Roatan’s Beauty, Truth & Wisdom
Maribel Biacorta has been working at the garbage dump since she was 14.

Roatan’s Aquifer and Reef are at Risk from the Mismanaged Garbage Dump

The most impressive recycling operation on Roatan has not been set up by the local or central government, or by the nonprofit organization. The island’s biggest recycling operation is done seven days a week, 365 days a year, by around 120 people who work on and often live on the Roatan garbage dump. They separate and salvage metals, plastics and glass; they retrieve usable lumber, find old refrigerators and pass them on to recycling centers in Coxen Hole.
Their dignified, important work goes unnoticed and thankless. They also find themselves earning a living in the most toxic and dangerous environment on Roatan - the “temporary” Roatan Municipal garbage dump.

One of the many people who work at the municipal dump is Maribel Biacorta, 22, who has been working at the refuse site since she was 14. Maribel can earn up to 250 Lempiras finding aluminum cans, and plastics that she resells to a recycling center. There are several intermediaries that can even purchase the materials right on the garbage dump site.

Maribel has sad eyes of a woman twice her age and her hands are wrinkled and covered with scars. She works without gloves so pieces of glass and metal often cut the skin of her small hands. It is late Sunday afternoon. She places bottles and containers of value into a four foot long transparent plastic bag.

The bag contains about thirty pieces of dirty, used, discardable containers most people see no value in. There are aluminum cans worth 80 Honduran centavos each, there are heavy plastic containers worth two Lempiras each and one glass coca cola bottle worth another two Lempiras.

If Maribel works hard and is lucky, she is able to buy milk for her two-year-old baby that lives with her and her parents, a hundred yards east of the garbage dump. If it is a bad day she might not even earn one hundred Lempiras.

There is an unwritten agreement that each recycler not take away, from a pile already collected. The Municipal dump is dotted with piles of old metal roofs, stacks of wooden pallets, bags of aluminum cans and heaps of rusting refrigerators and dishwashers. Nobody touches these piles but its rightful recycler and now owner. Honor system and gentlemen rules are a big part of recycling life in Mud Hole, Roatan.

PMAIB garbage dump site in fire in 2017.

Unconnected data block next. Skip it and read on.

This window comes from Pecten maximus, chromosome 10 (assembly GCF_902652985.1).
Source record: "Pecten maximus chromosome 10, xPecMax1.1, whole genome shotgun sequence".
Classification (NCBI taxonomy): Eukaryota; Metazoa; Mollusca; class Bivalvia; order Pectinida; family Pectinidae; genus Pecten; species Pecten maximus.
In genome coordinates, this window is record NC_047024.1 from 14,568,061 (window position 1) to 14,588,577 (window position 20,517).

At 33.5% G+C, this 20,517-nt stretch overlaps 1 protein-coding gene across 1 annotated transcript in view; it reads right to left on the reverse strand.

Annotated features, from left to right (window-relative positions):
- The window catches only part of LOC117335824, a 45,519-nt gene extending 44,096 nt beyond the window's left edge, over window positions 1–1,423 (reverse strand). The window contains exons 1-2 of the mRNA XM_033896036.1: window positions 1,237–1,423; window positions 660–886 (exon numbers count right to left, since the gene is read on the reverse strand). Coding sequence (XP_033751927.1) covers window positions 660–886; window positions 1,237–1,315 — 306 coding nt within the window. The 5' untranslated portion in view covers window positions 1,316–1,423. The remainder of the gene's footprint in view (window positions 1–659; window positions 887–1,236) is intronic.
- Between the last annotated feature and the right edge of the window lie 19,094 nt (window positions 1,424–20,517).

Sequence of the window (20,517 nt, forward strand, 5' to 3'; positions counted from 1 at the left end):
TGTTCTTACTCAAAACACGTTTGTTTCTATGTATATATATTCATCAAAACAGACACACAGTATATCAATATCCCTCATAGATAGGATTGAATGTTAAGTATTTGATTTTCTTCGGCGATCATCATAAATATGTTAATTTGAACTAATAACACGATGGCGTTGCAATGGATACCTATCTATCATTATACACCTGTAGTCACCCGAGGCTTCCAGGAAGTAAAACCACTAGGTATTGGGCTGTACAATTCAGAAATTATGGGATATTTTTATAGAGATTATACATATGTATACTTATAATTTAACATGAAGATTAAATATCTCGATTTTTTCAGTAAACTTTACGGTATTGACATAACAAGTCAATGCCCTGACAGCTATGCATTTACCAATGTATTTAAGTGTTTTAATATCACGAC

Roatan Municipality employs three security guards at the garbage dump. Abiel Navarro has been a security man at the dump for seven years and makes sure nothing happens to the one key piece of equipment that moves trash and flattens the heap of trash. Navarro lives in a makeshift structure on the garbage dump itself. There are a dozen improvised mini houses on the site of the dump where people eat and sleep.

Despite the work of many devoted municipal employees the simple truth is that the local government is not competent enough to manage basic infrastructure projects. Roatan municipal government broke the desalination plant in Coxen Hole, but its biggest fiasco is the garbage dump that it has been mismanaging for two decades.

Its limits fall in the maintenance of fairly complex entities such as desalination plants, garbage dump or black water projects. Since 2013 the Municipality has run the desalination plant that has been sitting vacant ever since, perpetually waiting for some filters replacements.

It all started with a million dollars and high expectations. Back in 2000, the idea was to have one, centrally located garbage dump for the entire island. Construction and operating costs would be less; the two municipal governments could not come to an agreement where to locate such site.

The original Municipal dump had a lifespan of 10 years, but lasted 17 years without much maintenance, proper compacting and lack of proper layering of refuse. The original site of the 100 by 200 meter garbage dump in Mud Hole was opened in 2002. PMAIB (Proyecto Manejo Ambiental De Las Islas De La Bahía – Environmental Management Project of The Bay Islands) spent $850,000 to set up the site and another $600,000 to purchase garbage collection and management equipment: two garbage trucks, a compactor and a pusher.

Municipal dump is dotted with piles of old metal roofs, stacks of wooden pallets.

The equipment survived about a decade and the dump site survived 16 years. In 2018 after several outbreaks of fires and constant complaints of the public the PMAIB dump was finally covered up with a layer of dirt. This took place as Mayor Jerry Hynds took over the Municipality in 2018. The island’s refuse management problem was never solved, but only covered up and shifted to a new, adjacent site.

A new site for the growing municipality was needed and Roatan Electric Company (RECO) and Roatan Municipality worked together to secure land nearby the old dump. The site was just raw land devoid of trees yet it to serve as a “temporary” dumping site.

RECO purchased a six-acre property for around $250,000 and donated it to Roatan Municipality. In exchange RECO had promised to put a garbage incinerator on the site and use the capped dump site for a solar farm. Thus RECO has become a party to the Roatan garbage management fiasco.

Kelcy Warren, the American billionaire and owner of RECO, residing sometime on Barbareta, has focused a try-just-about-anything and see-if-it-works strategy for the power company. RECO has run its Wärtsilä generators on natural gas supplied from Warren’s US energy operation.

To the tune of $7 million it has recycled old and obsolete wind turbines for a wind farm and it built two solar plants that destroyed island forest and leveled hills. Warren, trying to add to his hodge-podge island eclectic empire, has been eyeing methane gas from Roatan’s mismanaged dump as another source of energy.

Unfortunately the municipal dump is a disaster that could happen before RECO gets control of the site. With each passing year, the probability of a catastrophic event increases. With the mismanagement of garbage and the proximity of the site to the sea and reef there is a danger of contaminating the island’s marine ecosystem.

People search through garbage looking for bottles, cans and metal.